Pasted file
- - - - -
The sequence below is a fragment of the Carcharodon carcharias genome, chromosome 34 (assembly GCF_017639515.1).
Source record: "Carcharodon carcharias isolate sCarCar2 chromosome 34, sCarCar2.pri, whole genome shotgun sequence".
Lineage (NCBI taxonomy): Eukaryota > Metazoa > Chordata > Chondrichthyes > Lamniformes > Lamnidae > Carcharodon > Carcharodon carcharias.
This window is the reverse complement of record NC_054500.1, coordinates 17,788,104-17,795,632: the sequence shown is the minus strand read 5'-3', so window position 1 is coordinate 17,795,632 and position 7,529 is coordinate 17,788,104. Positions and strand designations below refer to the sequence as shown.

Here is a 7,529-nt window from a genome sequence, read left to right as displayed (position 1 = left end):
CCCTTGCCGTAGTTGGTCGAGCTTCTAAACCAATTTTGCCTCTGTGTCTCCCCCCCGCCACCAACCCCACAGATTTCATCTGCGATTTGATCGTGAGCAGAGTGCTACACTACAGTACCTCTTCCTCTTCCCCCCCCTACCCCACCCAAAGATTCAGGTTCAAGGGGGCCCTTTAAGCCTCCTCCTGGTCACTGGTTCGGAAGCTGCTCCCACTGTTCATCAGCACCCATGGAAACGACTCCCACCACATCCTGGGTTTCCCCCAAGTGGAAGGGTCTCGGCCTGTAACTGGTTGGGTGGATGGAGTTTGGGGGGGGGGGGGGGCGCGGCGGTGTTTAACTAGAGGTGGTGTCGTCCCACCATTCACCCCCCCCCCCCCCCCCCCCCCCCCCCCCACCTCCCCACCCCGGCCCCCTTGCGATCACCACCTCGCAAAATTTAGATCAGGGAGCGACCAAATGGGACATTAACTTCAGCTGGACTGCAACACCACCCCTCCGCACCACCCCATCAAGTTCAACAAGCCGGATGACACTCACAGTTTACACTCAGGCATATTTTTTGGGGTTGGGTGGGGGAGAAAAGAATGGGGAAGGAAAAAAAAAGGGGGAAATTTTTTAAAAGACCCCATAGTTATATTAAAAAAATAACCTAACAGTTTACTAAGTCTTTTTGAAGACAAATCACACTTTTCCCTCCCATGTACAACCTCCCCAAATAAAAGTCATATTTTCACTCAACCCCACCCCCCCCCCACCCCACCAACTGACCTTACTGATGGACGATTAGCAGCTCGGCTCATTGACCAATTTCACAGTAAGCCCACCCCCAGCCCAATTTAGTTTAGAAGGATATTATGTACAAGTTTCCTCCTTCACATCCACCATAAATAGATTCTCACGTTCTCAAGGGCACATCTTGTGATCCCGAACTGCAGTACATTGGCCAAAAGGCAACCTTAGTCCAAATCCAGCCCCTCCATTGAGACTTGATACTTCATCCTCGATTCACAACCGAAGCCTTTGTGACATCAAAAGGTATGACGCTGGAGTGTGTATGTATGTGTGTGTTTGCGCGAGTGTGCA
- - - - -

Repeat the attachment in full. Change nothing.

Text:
The sequence below is a fragment of the Carcharodon carcharias genome, chromosome 34 (assembly GCF_017639515.1).
Source record: "Carcharodon carcharias isolate sCarCar2 chromosome 34, sCarCar2.pri, whole genome shotgun sequence".
Lineage (NCBI taxonomy): Eukaryota > Metazoa > Chordata > Chondrichthyes > Lamniformes > Lamnidae > Carcharodon > Carcharodon carcharias.
This window is the reverse complement of record NC_054500.1, coordinates 17,788,104-17,795,632: the sequence shown is the minus strand read 5'-3', so window position 1 is coordinate 17,795,632 and position 7,529 is coordinate 17,788,104. Positions and strand designations below refer to the sequence as shown.

Here is a 7,529-nt window from a genome sequence, read left to right as displayed (position 1 = left end):
CCCTTGCCGTAGTTGGTCGAGCTTCTAAACCAATTTTGCCTCTGTGTCTCCCCCCCGCCACCAACCCCACAGATTTCATCTGCGATTTGATCGTGAGCAGAGTGCTACACTACAGTACCTCTTCCTCTTCCCCCCCCTACCCCACCCAAAGATTCAGGTTCAAGGGGGCCCTTTAAGCCTCCTCCTGGTCACTGGTTCGGAAGCTGCTCCCACTGTTCATCAGCACCCATGGAAACGACTCCCACCACATCCTGGGTTTCCCCCAAGTGGAAGGGTCTCGGCCTGTAACTGGTTGGGTGGATGGAGTTTGGGGGGGGGGGGGGGCGCGGCGGTGTTTAACTAGAGGTGGTGTCGTCCCACCATTCACCCCCCCCCCCCCCCCCCCCCCCCCCCCCACCTCCCCACCCCGGCCCCCTTGCGATCACCACCTCGCAAAATTTAGATCAGGGAGCGACCAAATGGGACATTAACTTCAGCTGGACTGCAACACCACCCCTCCGCACCACCCCATCAAGTTCAACAAGCCGGATGACACTCACAGTTTACACTCAGGCATATTTTTTGGGGTTGGGTGGGGGAGAAAAGAATGGGGAAGGAAAAAAAAAGGGGGAAATTTTTTAAAAGACCCCATAGTTATATTAAAAAAATAACCTAACAGTTTACTAAGTCTTTTTGAAGACAAATCACACTTTTCCCTCCCATGTACAACCTCCCCAAATAAAAGTCATATTTTCACTCAACCCCACCCCCCCCCCACCCCACCAACTGACCTTACTGATGGACGATTAGCAGCTCGGCTCATTGACCAATTTCACAGTAAGCCCACCCCCAGCCCAATTTAGTTTAGAAGGATATTATGTACAAGTTTCCTCCTTCACATCCACCATAAATAGATTCTCACGTTCTCAAGGGCACATCTTGTGATCCCGAACTGCAGTACATTGGCCAAAAGGCAACCTTAGTCCAAATCCAGCCCCTCCATTGAGACTTGATACTTCATCCTCGATTCACAACCGAAGCCTTTGTGACATCAAAAGGTATGACGCTGGAGTGTGTATGTATGTGTGTGTTTGCGCGAGTGTGCA